This blog was originally published for members of our Survivors' Network. We've made it publicly available so anyone can benefit from the suggestions. If you're a survivor of domestic abuse and would like to receive more blogs like this in future, you can sign up to our Survivors' Network.
Christmas time can be full of mixed emotions. It can feel like the rest of the world is having a wonderful time while we’re barely getting through the day. Accepting this time of year can be hard may be important. Accepting our emotions enables us to find strategies to then work through them. So, let’s just take a moment to stop, reflect and put some strategies in place.
The Mind website suggests these things:
Be kind, gentle and patient with yourself
Look after yourself
Talk to others
It might be worth taking half an hour over the next day or two and remind yourself of the techniques you’ve learnt to help you through moments such as these. Write them down and put them in places you’ll see them often, so you don’t have to try and remember when the stress hormone is high.
There will be things that are in your control and things that are not. The first Advent reflection focussed on the anticipation we can feel when past experience tells us something bad is going to happen. What might some of those things be?
One way of approaching this is to be curious. Ask yourself a lot of ‘what if’ questions, write down your thoughts, then ask yourself but ‘what if the opposite happens?’ It might also help to ask, ‘what might feel threatened?’ or ‘what emotions might be activated?’. Then we can ask, ‘What response might help me most this time?’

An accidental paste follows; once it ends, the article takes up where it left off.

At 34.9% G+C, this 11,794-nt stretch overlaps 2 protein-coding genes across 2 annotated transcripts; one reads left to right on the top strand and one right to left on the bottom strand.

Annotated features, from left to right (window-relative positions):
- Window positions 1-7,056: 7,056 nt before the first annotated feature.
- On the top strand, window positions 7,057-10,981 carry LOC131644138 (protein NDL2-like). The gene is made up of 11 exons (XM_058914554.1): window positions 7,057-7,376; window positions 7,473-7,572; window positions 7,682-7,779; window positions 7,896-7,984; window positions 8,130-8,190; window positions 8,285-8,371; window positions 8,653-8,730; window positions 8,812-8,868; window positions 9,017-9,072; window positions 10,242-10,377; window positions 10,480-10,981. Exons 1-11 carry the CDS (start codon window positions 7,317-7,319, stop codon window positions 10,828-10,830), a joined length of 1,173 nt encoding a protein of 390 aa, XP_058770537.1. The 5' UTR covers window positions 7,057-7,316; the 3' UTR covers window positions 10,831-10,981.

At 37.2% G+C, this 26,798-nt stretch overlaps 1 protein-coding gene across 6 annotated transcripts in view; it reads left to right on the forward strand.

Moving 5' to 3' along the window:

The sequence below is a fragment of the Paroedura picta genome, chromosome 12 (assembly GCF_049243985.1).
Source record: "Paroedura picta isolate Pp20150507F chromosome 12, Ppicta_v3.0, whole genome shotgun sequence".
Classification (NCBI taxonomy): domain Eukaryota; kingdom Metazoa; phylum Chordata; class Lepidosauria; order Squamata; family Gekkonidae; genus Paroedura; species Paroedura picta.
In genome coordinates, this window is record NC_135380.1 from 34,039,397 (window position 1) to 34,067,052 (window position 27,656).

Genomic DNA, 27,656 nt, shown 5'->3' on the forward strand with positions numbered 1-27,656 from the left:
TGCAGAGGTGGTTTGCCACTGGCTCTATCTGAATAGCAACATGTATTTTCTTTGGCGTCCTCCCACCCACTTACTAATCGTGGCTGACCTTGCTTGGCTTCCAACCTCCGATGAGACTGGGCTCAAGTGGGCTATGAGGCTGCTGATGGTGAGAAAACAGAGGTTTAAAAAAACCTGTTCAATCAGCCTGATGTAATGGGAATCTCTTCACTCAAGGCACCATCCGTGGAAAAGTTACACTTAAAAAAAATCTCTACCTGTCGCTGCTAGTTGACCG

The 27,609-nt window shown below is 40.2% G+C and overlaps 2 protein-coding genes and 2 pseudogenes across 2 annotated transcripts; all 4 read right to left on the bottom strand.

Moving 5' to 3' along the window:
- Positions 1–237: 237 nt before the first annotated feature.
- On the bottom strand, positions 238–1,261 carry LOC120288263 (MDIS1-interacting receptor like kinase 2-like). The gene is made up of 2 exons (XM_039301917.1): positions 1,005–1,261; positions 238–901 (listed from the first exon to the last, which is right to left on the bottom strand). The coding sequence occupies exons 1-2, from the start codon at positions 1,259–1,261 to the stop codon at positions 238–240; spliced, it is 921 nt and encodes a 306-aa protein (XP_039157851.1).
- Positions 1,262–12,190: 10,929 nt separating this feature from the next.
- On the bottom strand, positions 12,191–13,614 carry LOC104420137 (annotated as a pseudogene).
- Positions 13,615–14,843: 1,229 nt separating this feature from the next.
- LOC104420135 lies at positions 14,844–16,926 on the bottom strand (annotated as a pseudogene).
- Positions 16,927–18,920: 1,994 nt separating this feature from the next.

Each one of us will have developed our own techniques for when the stress hormone is high and our emotional brain (limbic system) takes over, whilst our thinking brain (cortex) takes a back seat. You may initiate these techniques without even recognising that’s what they are; our brains are very good at doing their best to keep us safe, even if sometimes their choice of activity isn’t helpful in the long term.
If this happens, it’s really good to calm the limbic system. Some suggestions might be breathing techniques such as the Human Givens 7/11. Close your eyes and breathe in for 7 counts and out for 11. Maybe use the breathing prayers that have been part of our reflections while you’re doing this. Making the out breath longer calms your body down.
Maybe you use the 5,4,3,2,1 approach. Focus on your breathing, name 5 things you can see; 4 things you can feel; 3 things you can hear; 2 things you can smell; 1 thing you can taste.
You could go outside for a walk, choose something fun to do (even if you’re in the middle of the washing up), connect with someone, do something kind for yourself or for someone else.
The Facebook group will be around for those of you who are part of it and the Survivor@ email will be checked every few days. There are some fantastic charities out there who are also available, Samaritans, Refuge, Mind,
However this Christmas season works for you, please know you are loved and being prayed for. We can’t stop the pain and difficulties, but we can be here to journey through it with you.
Other useful websites: